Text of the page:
The pseudonymized yesterday decision has been in Kareem K. v. Ida I.(Reported by Justices Ariane Vuono and Sookyoung Shin. And Sabita Singh).
The plaintiff was an attorney who the defendant sought out legal counsel from. The plaintiff presented his findings later and the husband of the defendant expressed their dissatisfaction with the work. The representation was ended.
The plaintiff brought a G.L. c. 258E complaint on June 25, 2021. [the harassment restraining order statute] … against the defendant only. We quote the affidavit verbatim, except where noted, as claiming that there were three acts of harassment.[t]He defendants weren’t happy with our findings, and went on Facebook to make a post calling us thieves and making up stuff that didn’t happen.”[t]”He then called us three more times on June 25, 2021.”[t]He then emailed our secr[e]tary …, as well as copying multiple people on the email”; and “[the defendant’s husband]Then we sent the message. [the secretary]You can find more information at [Facebook]We are looking forward to your message.
The plaintiff also appeared in an ex parte hearing at Leominster district court that day. Although he didn’t elaborate much on his affidavit the plaintiff said that the defendant was guilty of harassing by “slandering” three to four times. [his]Name” to Facebook. He also sent his secretary messages and emaileds via Facebook. The plaintiff made telephone calls to his office. When the judge asked whether the defendant made any personal threats, the plaintiff replied, “Not so much personal threats, … but knowing what I know and her history, … I am in fear of this woman.” Next, the judge asked the plaintiff if he was afraid that the defendant would physically harm him or other members of his staff. The plaintiff answered, “Definitely, members of my staff.”
A temporary c.258E order was issued by the judge based upon this testimony. The provision read: “No Internet, social media comments, posts, or contact with complainant witness or staff.” … [At a later hearing, t]He plaintiff claimed again that defendant harassed him by “slandering” and “harassing” him via social media. [his]Staff can be reached via email and phone, or by stalking them on Social Media. … Based on this testimony, the judge extended the temporary c. 258E order for one year.
Court ruled it unconstitutional
The record does not support the notion that a c. 258E order could legally have been issued. “The definition of ‘harassment’ in c. 258E was crafted by the Legislature to ‘exclude constitutionally protected speech,’ … and to limit the categories of constitutionally unprotected speech that may qualify as ‘harassment’ to two: ‘fighting words’ and ‘true threats.'” The plaintiff does not claim the defendant used fighting words. There is also no evidence that they made any threats. True threats must be “able to communicate a grave threat of violence against a specific individual or group.” A c. 258E Order can also be issued if the true threat is intended to create fear or physical injury to property.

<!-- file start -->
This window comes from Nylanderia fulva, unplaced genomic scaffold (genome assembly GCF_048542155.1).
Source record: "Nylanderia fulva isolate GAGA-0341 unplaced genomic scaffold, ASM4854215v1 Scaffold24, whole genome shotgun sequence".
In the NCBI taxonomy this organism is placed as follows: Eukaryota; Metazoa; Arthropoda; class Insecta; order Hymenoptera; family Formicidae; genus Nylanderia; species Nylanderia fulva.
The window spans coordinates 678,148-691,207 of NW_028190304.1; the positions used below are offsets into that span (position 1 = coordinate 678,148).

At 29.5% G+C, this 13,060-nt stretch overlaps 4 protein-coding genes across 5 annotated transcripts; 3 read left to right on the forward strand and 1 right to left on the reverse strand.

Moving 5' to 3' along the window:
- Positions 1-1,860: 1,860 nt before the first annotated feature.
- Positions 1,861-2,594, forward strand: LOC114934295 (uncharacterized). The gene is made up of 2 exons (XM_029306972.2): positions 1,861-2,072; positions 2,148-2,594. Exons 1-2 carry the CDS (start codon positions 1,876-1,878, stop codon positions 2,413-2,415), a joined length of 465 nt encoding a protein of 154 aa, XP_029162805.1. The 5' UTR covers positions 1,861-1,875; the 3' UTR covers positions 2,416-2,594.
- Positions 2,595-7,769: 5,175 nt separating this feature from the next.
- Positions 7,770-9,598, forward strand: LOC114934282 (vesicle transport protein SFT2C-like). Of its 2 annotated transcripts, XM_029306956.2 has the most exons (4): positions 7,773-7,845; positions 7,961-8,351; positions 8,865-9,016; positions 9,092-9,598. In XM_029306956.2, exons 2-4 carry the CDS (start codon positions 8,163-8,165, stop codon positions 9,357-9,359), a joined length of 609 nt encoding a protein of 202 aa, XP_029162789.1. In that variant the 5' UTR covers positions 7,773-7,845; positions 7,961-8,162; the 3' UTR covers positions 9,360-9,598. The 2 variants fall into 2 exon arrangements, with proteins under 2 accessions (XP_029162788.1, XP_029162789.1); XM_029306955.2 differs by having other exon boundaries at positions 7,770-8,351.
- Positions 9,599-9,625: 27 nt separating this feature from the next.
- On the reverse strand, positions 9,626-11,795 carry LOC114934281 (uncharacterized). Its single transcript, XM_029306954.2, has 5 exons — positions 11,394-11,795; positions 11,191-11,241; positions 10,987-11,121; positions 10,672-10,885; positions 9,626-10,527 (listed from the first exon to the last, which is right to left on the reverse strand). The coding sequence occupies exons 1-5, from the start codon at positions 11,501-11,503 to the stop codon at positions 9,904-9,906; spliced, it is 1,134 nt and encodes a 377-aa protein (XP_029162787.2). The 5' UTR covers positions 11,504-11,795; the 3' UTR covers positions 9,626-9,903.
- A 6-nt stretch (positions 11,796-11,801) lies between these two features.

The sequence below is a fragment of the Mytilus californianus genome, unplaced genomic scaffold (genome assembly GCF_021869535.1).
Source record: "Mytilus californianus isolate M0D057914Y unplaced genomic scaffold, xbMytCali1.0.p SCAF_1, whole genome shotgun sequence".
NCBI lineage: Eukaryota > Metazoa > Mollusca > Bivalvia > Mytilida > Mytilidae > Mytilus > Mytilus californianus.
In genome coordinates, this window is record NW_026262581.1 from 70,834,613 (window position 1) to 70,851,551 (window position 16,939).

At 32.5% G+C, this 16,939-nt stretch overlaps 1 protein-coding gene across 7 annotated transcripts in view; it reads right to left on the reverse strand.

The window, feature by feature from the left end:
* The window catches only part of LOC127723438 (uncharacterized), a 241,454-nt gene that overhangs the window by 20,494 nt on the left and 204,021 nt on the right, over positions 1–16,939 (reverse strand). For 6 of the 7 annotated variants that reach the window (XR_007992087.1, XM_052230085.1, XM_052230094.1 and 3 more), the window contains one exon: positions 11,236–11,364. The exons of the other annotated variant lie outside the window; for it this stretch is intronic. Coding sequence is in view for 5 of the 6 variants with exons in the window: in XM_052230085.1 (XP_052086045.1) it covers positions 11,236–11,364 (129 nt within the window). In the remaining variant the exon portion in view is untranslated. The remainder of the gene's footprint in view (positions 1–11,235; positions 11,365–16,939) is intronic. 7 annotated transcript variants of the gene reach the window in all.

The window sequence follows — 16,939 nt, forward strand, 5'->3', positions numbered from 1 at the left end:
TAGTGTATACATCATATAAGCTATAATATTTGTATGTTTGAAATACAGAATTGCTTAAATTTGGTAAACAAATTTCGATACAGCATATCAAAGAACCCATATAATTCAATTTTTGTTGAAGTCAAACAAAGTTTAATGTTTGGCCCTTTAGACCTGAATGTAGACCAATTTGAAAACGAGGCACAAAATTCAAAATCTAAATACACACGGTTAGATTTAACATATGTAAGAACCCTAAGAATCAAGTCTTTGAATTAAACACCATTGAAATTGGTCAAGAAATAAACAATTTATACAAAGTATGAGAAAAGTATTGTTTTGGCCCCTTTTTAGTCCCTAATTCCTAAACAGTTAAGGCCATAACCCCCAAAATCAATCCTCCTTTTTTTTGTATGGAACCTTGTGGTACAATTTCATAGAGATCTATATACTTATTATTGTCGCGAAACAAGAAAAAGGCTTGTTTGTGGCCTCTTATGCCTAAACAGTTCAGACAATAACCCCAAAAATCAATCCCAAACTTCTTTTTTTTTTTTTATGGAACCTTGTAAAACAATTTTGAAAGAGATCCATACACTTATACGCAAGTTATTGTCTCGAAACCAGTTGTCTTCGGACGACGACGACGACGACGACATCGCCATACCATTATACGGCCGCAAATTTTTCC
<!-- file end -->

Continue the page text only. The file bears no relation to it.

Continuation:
The plaintiff did not identify any communications as being a threat. He even claimed they were all the fault of the defendant. And he even assumed, but didn’t decide, that it was appropriate for him to request an order in his favor. Plaintiff claimed the Facebook posting was defamatory, and not threatening. He did not give any detail about the message and the social media posts, nor what the defendant told her after she called his office. The plaintiff also admitted that the defendant did not make any threats at the ex parte hearing.
This is to remind you that a c.258E order cannot be granted solely on speech. The plaintiff must show that the speech reached the level of real threats or fighting words, and not just that it was harassing, intimidating or abusive in the common sense. The plaintiff may believe that the defendant had defamed them. In this case, however, he would be able to seek redress through an action for damages, not c.258E. It was also inappropriate for the plaintiff not to use c.258E to prevent a former client from calling his office regarding an issue that related to his representation.
We note also that, even had the plaintiff proved three qualifying acts, it is doubtful that the scope of the extension order—which appears to bar the defendant from making Internet or social media posts that reference the plaintiff in any way—could pass constitutional scrutiny…. “[A]ny limitation on protected expression must be no greater than is necessary to protect the compelling interest that is asserted as a justification for the restraint” …. We do not need to resolve the issue, nor any of the other arguments, in light of our decision.
The case is remanded to the District Court for entry of an order vacating and setting aside the extension order and for further actions required by G. L. c. 258E, § 9.
Jay Wolman and Marc Randazza (who were briefed but withdrew prior to oral argument) are congratulated on their win. Karen Pickett is also congratulated on their victory.